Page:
When it comes to apps, tablet users are bigger spenders

The nearly $100 billion app market may not be dominated by tablets, but slate owners spend more on average for content than their smartphone counterparts.

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Both smartphone and tablet usage are at all-time highs, but new data shows the tablet is still king among app spenders.

In new research from Frank N. Magid Associates, smartphone use has hit a record high in the US, counting 71 percent of the population this year -- up 10 percentage points from last year and up 40 points since 2011. Tablet use has risen even faster, hitting 57 percent of the population this year -- up 13 points from last year and up 45 points since 2011.

While tablet usage is comparatively lower, spending is still far higher. In the past year, 60 percent of tablet users said they spent money on apps, compared to 54 percent of smartphone users. On average, consumers spent $19 for apps on tablets, far higher than the $13 average spent by smartphone users. In-app purchasing on tablets, averaged at $16, is nearly double the $9 spent on smartphones. In total, tablet customers spent $55 each on average for content, compared with smartphone users at $42 each.

The only place spending is even? Subscription services, such as streaming music or video apps, which were $20 on both smartphones and tablets.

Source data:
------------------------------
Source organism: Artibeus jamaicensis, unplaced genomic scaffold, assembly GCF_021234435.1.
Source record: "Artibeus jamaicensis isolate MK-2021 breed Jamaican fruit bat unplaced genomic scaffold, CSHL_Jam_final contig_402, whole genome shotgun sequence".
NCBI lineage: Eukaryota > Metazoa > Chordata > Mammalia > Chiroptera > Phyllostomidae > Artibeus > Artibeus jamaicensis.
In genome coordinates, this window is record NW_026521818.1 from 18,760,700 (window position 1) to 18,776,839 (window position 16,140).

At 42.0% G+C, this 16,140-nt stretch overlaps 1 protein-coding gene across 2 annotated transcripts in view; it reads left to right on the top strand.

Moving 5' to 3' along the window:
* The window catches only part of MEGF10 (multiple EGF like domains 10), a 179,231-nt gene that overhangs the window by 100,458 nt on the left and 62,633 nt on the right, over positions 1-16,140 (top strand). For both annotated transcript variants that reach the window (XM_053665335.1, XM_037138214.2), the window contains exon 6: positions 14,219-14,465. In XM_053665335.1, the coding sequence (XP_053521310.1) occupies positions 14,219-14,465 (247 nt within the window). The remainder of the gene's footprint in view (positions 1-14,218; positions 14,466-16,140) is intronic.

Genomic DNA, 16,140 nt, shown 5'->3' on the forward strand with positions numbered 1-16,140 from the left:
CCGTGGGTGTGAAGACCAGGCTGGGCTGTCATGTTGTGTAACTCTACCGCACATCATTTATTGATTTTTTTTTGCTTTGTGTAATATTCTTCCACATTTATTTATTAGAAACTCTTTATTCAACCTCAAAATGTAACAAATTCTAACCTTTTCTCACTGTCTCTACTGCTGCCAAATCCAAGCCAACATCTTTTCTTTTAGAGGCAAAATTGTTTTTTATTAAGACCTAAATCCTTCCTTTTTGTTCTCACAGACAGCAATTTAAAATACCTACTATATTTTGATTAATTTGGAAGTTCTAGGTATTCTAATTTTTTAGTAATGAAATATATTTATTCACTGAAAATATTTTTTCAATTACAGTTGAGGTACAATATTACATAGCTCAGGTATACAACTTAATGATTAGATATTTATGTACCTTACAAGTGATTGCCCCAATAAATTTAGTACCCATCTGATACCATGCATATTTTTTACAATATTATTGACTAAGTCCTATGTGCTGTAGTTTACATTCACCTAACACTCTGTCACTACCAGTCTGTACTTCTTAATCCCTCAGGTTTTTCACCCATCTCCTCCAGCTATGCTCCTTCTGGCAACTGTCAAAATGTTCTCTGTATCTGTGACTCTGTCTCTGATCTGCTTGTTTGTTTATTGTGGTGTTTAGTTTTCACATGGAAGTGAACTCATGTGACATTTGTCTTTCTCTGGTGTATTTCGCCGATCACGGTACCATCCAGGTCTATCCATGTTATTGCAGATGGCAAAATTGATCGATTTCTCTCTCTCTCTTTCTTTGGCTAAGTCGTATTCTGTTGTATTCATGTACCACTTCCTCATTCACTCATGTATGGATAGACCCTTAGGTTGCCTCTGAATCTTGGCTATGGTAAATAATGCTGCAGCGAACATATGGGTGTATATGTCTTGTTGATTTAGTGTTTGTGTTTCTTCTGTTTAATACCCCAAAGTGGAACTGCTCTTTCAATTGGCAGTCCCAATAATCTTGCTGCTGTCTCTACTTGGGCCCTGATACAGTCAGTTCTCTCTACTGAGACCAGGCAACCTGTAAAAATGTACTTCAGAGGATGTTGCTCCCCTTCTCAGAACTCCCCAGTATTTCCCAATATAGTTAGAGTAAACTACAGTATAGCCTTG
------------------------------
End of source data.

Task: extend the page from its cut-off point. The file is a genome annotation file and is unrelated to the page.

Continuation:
The new data underscores device companies' continued interest in tablets despite clearly softening interest among consumers. Sales of Apple's iPad have been disappointing, and IDC recently slashed its worldwide forecast for tablet sales this year, saying consumer's appetites were waning fast.

Despite this, and likely contributing to Magid's sales data, video games continue to be the top avenue of spending in the app store. Consumers spent about $16 billion on mobile apps last year, according to a study by App Annie and IHS; Spending on video games represented more than 70 percent of that amount. Worldwide revenue from tablet games alone is expected to more than triple to $13.3 billion by 2019, according to a survey by Juniper Research. The firm said tablets will continue to pull in such revenue in part because they're pulling customers away from traditional portable gaming devices, like the PlayStation Vita and Nintendo 3DS.

About the author

Ian Sherr is an executive editor for the west coast at CNET News. He writes about social networking and manages coverage of video games, Internet giants, cybersecurity, the sharing economy, e-commerce and wearable tech. Previously, he wrote about Apple, the PC industry and video games at The Wall Street Journal. He's also written for Reuters and the Agence France-Presse, among others. He's a native of the San Francisco Bay Area, though he knows what real weather feels like too.

 

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